Using the emulator or the USB cable requires the use of a program named aiStarter. On a Mac,
aiStarter will start automatically on Mac. However, you need to execute the shortcuts from Desktop
or Start menu in Windows.
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2.2.2 Setup your Mobile
Power on your device, then select Settings  Developer Option, to enter developer mode (If the
developer mode is not enable, press the build number several times to turn on developer mode).
USB debugging (Required)
Stay awake (Optional)
Allow mock locations (Optional)
Power menu bug reports (Optional)
Download the “MIT AI2 Companion” from Google Play or http://appinv.us/companion. Connect
both your computer and your device by USB. Then choose Connect  USB from the top menu in
the AI2 browser:
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3. Designer and Blocks Editor
3.1 App Inventor Designer
The App Inventor Designer, where you select the components for your app. Design the App's User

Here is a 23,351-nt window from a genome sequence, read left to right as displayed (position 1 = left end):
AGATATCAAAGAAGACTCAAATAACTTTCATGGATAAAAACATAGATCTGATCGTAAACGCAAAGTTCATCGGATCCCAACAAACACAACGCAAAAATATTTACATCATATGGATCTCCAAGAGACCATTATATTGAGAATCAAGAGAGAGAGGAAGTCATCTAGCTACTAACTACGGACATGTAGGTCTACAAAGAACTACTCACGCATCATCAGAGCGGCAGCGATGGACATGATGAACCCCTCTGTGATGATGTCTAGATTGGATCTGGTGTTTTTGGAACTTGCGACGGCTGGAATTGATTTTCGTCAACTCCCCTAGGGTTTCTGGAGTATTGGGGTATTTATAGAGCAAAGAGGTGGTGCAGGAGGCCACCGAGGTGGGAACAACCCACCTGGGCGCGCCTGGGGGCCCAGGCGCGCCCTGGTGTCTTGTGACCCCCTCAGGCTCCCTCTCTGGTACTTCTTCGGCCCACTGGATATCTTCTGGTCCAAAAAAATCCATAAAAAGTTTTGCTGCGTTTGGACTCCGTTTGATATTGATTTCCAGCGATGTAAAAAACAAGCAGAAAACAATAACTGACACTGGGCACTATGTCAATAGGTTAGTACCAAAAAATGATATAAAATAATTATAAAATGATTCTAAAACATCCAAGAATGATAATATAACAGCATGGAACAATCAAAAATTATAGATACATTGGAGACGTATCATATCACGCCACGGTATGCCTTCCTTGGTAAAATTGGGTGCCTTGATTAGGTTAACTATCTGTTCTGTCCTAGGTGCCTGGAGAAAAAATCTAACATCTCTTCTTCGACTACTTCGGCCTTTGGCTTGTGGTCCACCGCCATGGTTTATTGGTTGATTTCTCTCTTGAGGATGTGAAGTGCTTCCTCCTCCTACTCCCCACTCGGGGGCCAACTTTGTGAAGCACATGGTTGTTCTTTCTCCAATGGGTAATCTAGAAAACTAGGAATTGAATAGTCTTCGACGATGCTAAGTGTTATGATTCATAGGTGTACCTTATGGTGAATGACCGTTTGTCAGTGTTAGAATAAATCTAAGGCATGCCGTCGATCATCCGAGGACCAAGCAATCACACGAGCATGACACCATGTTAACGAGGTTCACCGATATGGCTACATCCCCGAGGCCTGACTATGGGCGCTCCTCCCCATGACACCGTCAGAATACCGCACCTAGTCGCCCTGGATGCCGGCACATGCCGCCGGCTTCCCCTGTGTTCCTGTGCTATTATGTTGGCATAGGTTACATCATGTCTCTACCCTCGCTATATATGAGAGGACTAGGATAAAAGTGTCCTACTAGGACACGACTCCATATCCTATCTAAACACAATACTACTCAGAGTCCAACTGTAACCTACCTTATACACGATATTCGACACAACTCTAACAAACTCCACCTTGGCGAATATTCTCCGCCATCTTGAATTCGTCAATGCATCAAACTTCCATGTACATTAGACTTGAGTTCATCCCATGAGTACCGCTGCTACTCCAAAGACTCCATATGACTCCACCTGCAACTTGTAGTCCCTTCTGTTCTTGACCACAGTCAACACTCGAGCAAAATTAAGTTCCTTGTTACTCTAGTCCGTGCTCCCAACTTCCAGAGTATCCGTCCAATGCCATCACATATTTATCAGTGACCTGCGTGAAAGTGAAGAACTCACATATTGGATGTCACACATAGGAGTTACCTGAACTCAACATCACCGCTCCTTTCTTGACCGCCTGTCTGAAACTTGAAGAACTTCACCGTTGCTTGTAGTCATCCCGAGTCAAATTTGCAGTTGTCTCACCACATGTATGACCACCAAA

Interface by arranging both on- and off-screen components.
3.2 App Inventor Blocks Editor
The App Inventor Blocks Editor, where you assemble program blocks that specify how the
components should behave. You assemble programs visually, fitting pieces together like pieces of a
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4. Sharing and Packaging Apps
4.1 Sharing your Project
Select the project you wish to share by checking the box next to it. Choose Project  Export
selected project (.aia) to my computer to export the source code for your project. The source code is
downloaded in .aia file.
If you send it to a friend, they can open it with Project  Import project (.aia) from my computer.